The biggest issue for most new mothers is learning how to get settled with your baby modestly. Even a new mother who is breastfeeding with ease at home may fumble and struggle when she perceives that she has an audience; her tension then causes her impatient baby to cry. That only deepens the feeling that all eyes are on her. The reality is that most people are paying attention to their own activities and their own private conversations, by and large ignorant of what's happening with other people. Once you become adept breastfeeding discreetly, you'll be able to comfortably nurse your baby anywhere. All it takes is a little practice.
"Always remember that what you are doing is necessary, beautiful, and miraculous. Breastfeed your baby with pride." -- Deborah, mother to Peter (five), Jeremy (three), and Claire (one)
Tips for breastfeeding in public
- Give yourself permission to feel comfortable about nursing your baby in public. Feeding your baby is a natural, normal part of mothering, whether you are at home or out in public.
- Dress for breastfeeding. Wear a shirt or sweater that can be lifted up or unbuttoned from the bottom. When you lift from the bottom, the top portion of your shirt helps cover you from the top, and your baby covers you from the bottom. Whatever portion of your breast is shown while feeding your baby is certainly much less than is shown in the typical television show, magazine or at your local beach or public swimming pool.
- Try a nursing cover-up or a breastfeeding garment with a built-in flap. Many are so beautifully made that even under the most careful scrutiny, they don't look like nursing clothes. Most stores that sell maternity clothing also sell nursing apparel. Even if you don't use these at home, they may help you feel more comfortable when in public.
- Bring along a small baby blanket. Some babies are fine with having a blanket thrown over your shoulder and over their heads, but many are very good at pulling such a blanket off. A good alternative is to bring the blanket up from below, and tent it around your baby, to cover you as you settle your little one to the breast. The blanket can be loosely placed to create privacy, or even removed once you're settled.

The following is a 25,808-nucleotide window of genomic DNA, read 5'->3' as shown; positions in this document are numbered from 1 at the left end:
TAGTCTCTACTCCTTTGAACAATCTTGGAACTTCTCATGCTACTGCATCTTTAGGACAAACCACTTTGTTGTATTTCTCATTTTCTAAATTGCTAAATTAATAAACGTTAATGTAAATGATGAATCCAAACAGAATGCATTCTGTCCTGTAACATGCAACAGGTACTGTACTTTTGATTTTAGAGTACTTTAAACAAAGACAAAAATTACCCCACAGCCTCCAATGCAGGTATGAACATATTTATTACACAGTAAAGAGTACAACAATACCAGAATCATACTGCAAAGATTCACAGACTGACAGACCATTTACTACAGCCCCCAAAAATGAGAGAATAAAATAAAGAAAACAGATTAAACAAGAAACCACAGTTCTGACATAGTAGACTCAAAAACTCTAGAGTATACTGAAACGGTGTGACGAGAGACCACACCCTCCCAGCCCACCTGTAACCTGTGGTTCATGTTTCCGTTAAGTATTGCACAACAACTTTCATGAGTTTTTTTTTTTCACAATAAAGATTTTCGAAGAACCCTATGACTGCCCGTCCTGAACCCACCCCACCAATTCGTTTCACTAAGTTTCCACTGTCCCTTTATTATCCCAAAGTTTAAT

- Use your sling as a nursing cover-up. Baby slings are wonderful for nursing your baby on the go because they hold your baby perfectly in the nursing position while providing extra fabric for a screen. Some brands have a "tail" at the end that doubles as an extra blanket to keep the baby from trying to peek out while nursing.
- Feed your baby at the first sign of hunger, because hungry babies aren't quietly patient! If you wait until your baby is crying to be fed, then you may become nervous; your baby may move about and make the latch-on difficult. Instead, if you nurse him promptly, you can be more relaxed about getting him settled.
- Remember that the alternative to public breastfeeding is usually public crying. Whether you're in a restaurant, at church, or on an airplane, people typically would prefer that you feed your baby than let him cry, fuss or otherwise disrupt the peace. I remember once attending a live play with a very antsy two-year-old: my son, David. When I finally settled him on my lap to breastfeed, the gentleman sitting beside me actually said, "Thank you!"
For more information La Leche League International
The World Alliance for Breastfeeding Action